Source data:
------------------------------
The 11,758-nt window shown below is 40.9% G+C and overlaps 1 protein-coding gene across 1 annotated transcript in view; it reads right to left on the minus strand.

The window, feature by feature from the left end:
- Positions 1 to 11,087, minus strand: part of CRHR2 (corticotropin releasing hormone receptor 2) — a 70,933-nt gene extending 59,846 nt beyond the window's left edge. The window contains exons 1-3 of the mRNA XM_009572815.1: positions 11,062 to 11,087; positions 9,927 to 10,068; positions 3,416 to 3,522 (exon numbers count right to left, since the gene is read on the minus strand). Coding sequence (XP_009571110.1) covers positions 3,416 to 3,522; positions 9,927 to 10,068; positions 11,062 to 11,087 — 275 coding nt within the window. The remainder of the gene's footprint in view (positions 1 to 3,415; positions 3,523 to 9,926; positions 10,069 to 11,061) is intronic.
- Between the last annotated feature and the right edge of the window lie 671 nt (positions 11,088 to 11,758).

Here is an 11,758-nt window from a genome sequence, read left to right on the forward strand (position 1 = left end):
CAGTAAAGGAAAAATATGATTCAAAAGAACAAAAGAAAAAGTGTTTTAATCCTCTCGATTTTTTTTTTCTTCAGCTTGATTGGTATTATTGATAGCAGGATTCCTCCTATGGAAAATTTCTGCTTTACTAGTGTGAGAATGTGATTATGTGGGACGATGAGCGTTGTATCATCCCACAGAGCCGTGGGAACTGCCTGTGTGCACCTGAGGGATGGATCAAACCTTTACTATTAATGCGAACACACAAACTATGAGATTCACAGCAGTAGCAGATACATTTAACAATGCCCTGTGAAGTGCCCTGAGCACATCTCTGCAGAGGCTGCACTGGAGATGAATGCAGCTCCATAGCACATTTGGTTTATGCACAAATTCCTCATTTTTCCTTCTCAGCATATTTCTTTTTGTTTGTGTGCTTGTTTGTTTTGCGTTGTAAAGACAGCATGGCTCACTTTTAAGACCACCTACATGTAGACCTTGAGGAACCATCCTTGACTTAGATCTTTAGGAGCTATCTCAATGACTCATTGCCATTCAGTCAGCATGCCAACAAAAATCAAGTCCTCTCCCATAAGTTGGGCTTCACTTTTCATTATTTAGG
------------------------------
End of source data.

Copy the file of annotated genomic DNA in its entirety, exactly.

The 11,758-nt window shown below is 40.9% G+C and overlaps 1 protein-coding gene across 1 annotated transcript in view; it reads right to left on the minus strand.

The window, feature by feature from the left end:
- Positions 1 to 11,087, minus strand: part of CRHR2 (corticotropin releasing hormone receptor 2) — a 70,933-nt gene extending 59,846 nt beyond the window's left edge. The window contains exons 1-3 of the mRNA XM_009572815.1: positions 11,062 to 11,087; positions 9,927 to 10,068; positions 3,416 to 3,522 (exon numbers count right to left, since the gene is read on the minus strand). Coding sequence (XP_009571110.1) covers positions 3,416 to 3,522; positions 9,927 to 10,068; positions 11,062 to 11,087 — 275 coding nt within the window. The remainder of the gene's footprint in view (positions 1 to 3,415; positions 3,523 to 9,926; positions 10,069 to 11,061) is intronic.
- Between the last annotated feature and the right edge of the window lie 671 nt (positions 11,088 to 11,758).

Here is an 11,758-nt window from a genome sequence, read left to right on the forward strand (position 1 = left end):
CAGTAAAGGAAAAATATGATTCAAAAGAACAAAAGAAAAAGTGTTTTAATCCTCTCGATTTTTTTTTTCTTCAGCTTGATTGGTATTATTGATAGCAGGATTCCTCCTATGGAAAATTTCTGCTTTACTAGTGTGAGAATGTGATTATGTGGGACGATGAGCGTTGTATCATCCCACAGAGCCGTGGGAACTGCCTGTGTGCACCTGAGGGATGGATCAAACCTTTACTATTAATGCGAACACACAAACTATGAGATTCACAGCAGTAGCAGATACATTTAACAATGCCCTGTGAAGTGCCCTGAGCACATCTCTGCAGAGGCTGCACTGGAGATGAATGCAGCTCCATAGCACATTTGGTTTATGCACAAATTCCTCATTTTTCCTTCTCAGCATATTTCTTTTTGTTTGTGTGCTTGTTTGTTTTGCGTTGTAAAGACAGCATGGCTCACTTTTAAGACCACCTACATGTAGACCTTGAGGAACCATCCTTGACTTAGATCTTTAGGAGCTATCTCAATGACTCATTGCCATTCAGTCAGCATGCCAACAAAAATCAAGTCCTCTCCCATAAGTTGGGCTTCACTTTTCATTATTTAGG